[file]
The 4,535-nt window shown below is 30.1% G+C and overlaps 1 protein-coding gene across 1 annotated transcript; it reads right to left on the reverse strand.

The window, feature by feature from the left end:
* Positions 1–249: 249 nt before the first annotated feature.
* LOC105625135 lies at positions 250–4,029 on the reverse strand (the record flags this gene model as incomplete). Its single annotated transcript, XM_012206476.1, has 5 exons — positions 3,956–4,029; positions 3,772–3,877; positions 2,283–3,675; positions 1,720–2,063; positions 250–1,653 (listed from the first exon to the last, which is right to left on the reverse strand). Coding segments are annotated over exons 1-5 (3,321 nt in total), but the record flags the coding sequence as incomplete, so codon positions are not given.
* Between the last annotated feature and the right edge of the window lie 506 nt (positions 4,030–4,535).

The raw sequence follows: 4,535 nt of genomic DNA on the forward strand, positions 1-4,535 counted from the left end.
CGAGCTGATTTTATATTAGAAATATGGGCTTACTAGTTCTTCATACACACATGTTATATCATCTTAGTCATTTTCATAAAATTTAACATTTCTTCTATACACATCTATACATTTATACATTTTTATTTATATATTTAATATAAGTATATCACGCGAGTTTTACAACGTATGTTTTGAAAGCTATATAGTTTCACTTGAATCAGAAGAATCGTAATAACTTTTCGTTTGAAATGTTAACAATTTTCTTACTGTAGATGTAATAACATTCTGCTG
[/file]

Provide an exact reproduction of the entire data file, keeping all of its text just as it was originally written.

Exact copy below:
The 4,535-nt window shown below is 30.1% G+C and overlaps 1 protein-coding gene across 1 annotated transcript; it reads right to left on the reverse strand.

The window, feature by feature from the left end:
* Positions 1–249: 249 nt before the first annotated feature.
* LOC105625135 lies at positions 250–4,029 on the reverse strand (the record flags this gene model as incomplete). Its single annotated transcript, XM_012206476.1, has 5 exons — positions 3,956–4,029; positions 3,772–3,877; positions 2,283–3,675; positions 1,720–2,063; positions 250–1,653 (listed from the first exon to the last, which is right to left on the reverse strand). Coding segments are annotated over exons 1-5 (3,321 nt in total), but the record flags the coding sequence as incomplete, so codon positions are not given.
* Between the last annotated feature and the right edge of the window lie 506 nt (positions 4,030–4,535).

The raw sequence follows: 4,535 nt of genomic DNA on the forward strand, positions 1-4,535 counted from the left end.
CGAGCTGATTTTATATTAGAAATATGGGCTTACTAGTTCTTCATACACACATGTTATATCATCTTAGTCATTTTCATAAAATTTAACATTTCTTCTATACACATCTATACATTTATACATTTTTATTTATATATTTAATATAAGTATATCACGCGAGTTTTACAACGTATGTTTTGAAAGCTATATAGTTTCACTTGAATCAGAAGAATCGTAATAACTTTTCGTTTGAAATGTTAACAATTTTCTTACTGTAGATGTAATAACATTCTGCTG